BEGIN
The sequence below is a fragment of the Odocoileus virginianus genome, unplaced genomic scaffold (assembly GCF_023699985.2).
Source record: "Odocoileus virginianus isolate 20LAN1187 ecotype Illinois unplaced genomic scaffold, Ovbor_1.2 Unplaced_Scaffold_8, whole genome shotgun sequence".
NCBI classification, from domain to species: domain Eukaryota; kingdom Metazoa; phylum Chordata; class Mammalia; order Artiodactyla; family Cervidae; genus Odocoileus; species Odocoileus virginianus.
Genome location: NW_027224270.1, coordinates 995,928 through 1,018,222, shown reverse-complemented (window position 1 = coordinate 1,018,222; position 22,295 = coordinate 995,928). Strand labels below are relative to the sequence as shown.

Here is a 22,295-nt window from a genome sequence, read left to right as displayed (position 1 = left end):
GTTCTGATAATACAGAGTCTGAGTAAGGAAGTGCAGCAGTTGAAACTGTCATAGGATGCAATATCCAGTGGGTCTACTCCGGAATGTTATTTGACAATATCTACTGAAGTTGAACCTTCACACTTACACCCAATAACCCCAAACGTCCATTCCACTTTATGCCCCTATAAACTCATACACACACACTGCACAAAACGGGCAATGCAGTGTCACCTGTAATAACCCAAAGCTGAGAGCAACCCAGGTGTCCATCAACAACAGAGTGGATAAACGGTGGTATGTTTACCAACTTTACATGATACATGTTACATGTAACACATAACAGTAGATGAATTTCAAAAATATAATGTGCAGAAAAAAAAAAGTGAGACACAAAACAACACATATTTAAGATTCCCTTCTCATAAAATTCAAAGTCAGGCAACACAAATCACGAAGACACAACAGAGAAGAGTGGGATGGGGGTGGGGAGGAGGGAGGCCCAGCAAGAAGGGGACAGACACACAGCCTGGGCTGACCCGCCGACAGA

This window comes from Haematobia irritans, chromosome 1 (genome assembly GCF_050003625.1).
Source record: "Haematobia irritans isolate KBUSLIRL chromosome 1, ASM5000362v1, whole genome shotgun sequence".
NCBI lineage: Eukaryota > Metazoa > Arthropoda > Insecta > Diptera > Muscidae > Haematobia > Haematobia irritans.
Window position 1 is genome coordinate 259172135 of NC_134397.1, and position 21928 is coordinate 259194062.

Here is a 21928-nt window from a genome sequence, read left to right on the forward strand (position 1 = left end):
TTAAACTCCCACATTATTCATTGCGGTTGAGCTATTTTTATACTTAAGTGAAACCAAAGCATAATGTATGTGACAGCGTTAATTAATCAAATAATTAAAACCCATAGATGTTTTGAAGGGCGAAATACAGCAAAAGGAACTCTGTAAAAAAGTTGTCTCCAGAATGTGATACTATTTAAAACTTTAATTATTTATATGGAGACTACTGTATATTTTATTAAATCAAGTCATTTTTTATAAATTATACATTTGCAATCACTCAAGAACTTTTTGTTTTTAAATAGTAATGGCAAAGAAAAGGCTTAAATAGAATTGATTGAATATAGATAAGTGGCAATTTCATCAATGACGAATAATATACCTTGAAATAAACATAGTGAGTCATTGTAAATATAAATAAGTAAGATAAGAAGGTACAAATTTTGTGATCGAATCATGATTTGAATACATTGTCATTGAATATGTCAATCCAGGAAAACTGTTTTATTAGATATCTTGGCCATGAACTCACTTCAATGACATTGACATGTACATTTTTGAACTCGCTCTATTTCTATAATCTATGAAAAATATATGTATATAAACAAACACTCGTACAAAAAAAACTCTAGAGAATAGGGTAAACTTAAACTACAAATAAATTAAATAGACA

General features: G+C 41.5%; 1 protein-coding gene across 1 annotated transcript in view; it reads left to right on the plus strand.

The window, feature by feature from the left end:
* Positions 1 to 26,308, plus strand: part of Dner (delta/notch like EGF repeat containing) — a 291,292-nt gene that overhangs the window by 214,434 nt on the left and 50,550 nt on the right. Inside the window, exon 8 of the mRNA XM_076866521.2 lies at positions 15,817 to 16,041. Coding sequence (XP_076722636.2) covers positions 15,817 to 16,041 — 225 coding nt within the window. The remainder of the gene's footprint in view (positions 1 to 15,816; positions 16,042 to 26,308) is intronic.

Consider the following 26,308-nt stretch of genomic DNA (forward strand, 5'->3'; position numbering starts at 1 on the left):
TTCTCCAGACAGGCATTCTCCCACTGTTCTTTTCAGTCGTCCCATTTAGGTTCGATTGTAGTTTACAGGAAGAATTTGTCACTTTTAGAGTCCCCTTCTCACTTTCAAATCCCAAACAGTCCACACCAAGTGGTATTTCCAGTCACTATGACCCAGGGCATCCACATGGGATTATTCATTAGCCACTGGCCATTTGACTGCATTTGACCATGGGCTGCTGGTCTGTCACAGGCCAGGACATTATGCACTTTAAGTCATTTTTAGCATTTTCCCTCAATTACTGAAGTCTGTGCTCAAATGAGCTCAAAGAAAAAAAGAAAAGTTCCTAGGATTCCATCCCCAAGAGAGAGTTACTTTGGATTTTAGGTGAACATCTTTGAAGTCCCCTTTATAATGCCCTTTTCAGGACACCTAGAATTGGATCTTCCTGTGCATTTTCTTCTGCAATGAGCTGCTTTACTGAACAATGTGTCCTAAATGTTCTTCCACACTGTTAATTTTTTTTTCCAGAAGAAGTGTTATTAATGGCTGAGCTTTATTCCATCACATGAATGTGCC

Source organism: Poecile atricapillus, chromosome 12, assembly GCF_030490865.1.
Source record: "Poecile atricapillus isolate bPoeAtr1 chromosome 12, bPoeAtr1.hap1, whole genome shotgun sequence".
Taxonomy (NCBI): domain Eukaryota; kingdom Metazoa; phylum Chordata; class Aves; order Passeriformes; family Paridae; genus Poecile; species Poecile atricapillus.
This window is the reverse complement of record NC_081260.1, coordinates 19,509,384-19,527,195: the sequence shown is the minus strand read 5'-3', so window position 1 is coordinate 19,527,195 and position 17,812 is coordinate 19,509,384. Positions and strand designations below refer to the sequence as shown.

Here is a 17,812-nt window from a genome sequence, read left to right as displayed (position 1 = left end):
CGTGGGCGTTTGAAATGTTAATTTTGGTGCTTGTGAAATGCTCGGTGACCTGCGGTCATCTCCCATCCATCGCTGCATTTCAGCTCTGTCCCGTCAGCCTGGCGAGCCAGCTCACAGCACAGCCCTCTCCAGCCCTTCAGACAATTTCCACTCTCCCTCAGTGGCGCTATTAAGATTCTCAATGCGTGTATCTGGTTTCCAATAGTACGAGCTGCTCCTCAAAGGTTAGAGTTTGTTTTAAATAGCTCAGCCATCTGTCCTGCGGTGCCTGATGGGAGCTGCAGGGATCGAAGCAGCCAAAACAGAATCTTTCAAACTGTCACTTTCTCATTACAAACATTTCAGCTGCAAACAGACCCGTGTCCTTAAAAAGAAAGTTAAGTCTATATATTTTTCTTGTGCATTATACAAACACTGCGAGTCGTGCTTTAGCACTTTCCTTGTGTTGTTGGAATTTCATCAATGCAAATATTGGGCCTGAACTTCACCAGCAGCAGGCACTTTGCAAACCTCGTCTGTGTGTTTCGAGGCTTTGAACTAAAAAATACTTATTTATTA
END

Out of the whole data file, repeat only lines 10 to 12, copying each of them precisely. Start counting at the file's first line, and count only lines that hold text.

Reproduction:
Window position 1 is genome coordinate 259172135 of NC_134397.1, and position 21928 is coordinate 259194062.

Here is a 21928-nt window from a genome sequence, read left to right on the forward strand (position 1 = left end):
TTAAACTCCCACATTATTCATTGCGGTTGAGCTATTTTTATACTTAAGTGAAACCAAAGCATAATGTATGTGACAGCGTTAATTAATCAAATAATTAAAACCCATAGATGTTTTGAAGGGCGAAATACAGCAAAAGGAACTCTGTAAAAAAGTTGTCTCCAGAATGTGATACTATTTAAAACTTTAATTATTTATATGGAGACTACTGTATATTTTATTAAATCAAGTCATTTTTTATAAATTATACATTTGCAATCACTCAAGAACTTTTTGTTTTTAAATAGTAATGGCAAAGAAAAGGCTTAAATAGAATTGATTGAATATAGATAAGTGGCAATTTCATCAATGACGAATAATATACCTTGAAATAAACATAGTGAGTCATTGTAAATATAAATAAGTAAGATAAGAAGGTACAAATTTTGTGATCGAATCATGATTTGAATACATTGTCATTGAATATGTCAATCCAGGAAAACTGTTTTATTAGATATCTTGGCCATGAACTCACTTCAATGACATTGACATGTACATTTTTGAACTCGCTCTATTTCTATAATCTATGAAAAATATATGTATATAAACAAACACTCGTACAAAAAAAACTCTAGAGAATAGGGTAAACTTAAACTACAAATAAATTAAATAGACA